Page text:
I have said again and again in this House that the policies of the Department of Aboriginal Affairs are wrong. It is of no use buying these places and letting them run down. I could name half a dozen of them. If the Aborigines get Utopia it too will run down. The Aborigines should be trained and people should be provided to help the Aborigines run the properties. The Government should not just rush in and buy the stations and then do nothing about them. Not one cattle man in the country is attached to the Department of Aboriginal Affairs. The Government is spending millions of dollars on the purchase of cattle stations and at present the Aborigines are threatening the pioneers who own another one. By all means let them have the places if they can work them and run them. If they get them and let them run down, the whole countryside will fall apart. To run cattle stations one has to work them. I know. I have done it for 12 and 16 hours a day for year after year.


Mr Enderby - Did you make a success of it?


Mr CALDER - The Government could not get the Aborigines to do that. The all-knowing Minister at the table, the Minister for Secondary Industry and Minister for Supply (Mr Enderby), the ex-Minister for the Northern Territory who made such a brilliant job of handling his portfolio that he got the sack the other day, would be just as well advised to keep quiet because he would not know a bull from a bandicoot, as I have told him in this place before. I would hope that some good will come out of the tremendous amount of money that is to be allotted to the Aboriginal cause and that it will not be poured down the drain such as has happened in the instances which I have mentioned and in others. Take for instance the Nola abduction case, if I may refer to it in that way. I do not know whether the Aboriginal Legal Aid Service comes under the authority of the Minister for Aboriginal Affairs or the Attorney-General, but someone must control these people. If they stuck to giving legal aid to Aborigines they probably would be all right. But what do they do? They are in the abduction business, they are in the property acquisition business and they are waving big sticks all over the countryside; and they are heading for big trouble. That is something that we in the Territory do not want. We have lived there peaceably with the Aborigines for 20, 30 or 40 years, but the present Government's policy is pulling us apart. It is causing apartheid or separatism. We have heard a lot of nonsense talked by Labor men about apartheid in other countries.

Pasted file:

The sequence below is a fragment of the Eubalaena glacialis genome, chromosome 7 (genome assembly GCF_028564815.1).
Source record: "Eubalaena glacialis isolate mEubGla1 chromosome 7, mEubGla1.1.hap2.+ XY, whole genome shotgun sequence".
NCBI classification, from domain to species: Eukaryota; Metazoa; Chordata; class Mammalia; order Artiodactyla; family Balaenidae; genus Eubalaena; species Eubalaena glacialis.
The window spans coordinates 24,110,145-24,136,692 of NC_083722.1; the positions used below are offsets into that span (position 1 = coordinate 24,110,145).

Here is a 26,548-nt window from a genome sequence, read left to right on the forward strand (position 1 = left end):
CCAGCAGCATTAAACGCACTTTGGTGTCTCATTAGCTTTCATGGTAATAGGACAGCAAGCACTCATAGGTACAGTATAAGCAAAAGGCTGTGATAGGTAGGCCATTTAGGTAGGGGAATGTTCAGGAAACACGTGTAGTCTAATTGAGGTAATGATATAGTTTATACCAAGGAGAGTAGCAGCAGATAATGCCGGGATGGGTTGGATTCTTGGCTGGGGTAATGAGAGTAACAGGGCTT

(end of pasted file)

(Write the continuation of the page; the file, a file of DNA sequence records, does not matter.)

But they are practising it here in their own country. Apartheid is being bred very fast in the north of Australia.

As I was saying, the Legal Aid Service chartered an aeroplane to shift Nola when they stole her away, after promising the parents that she would be brought back after lunch. They spirited her into a chartered aeroplane that was paid for by the Legal Aid Service and took her to Maningrida which is 220 miles out. It was a 400 miles charter. A regular airline service operates there every day, but that was not good enough for the people in the Aboriginal Legal Aid Service. They have to big note themselves and spend the money fast. They had $60,000 to set up the Service. Either last week or this week in the Legislative Council it was said that the Legal Aid Service is broke. I hope that the new Minister will really get himself organised in regard to Aboriginal affairs.

The DEPUTY CHAIRMAN (Mr Lucock)Order! The honourable member's time has expired.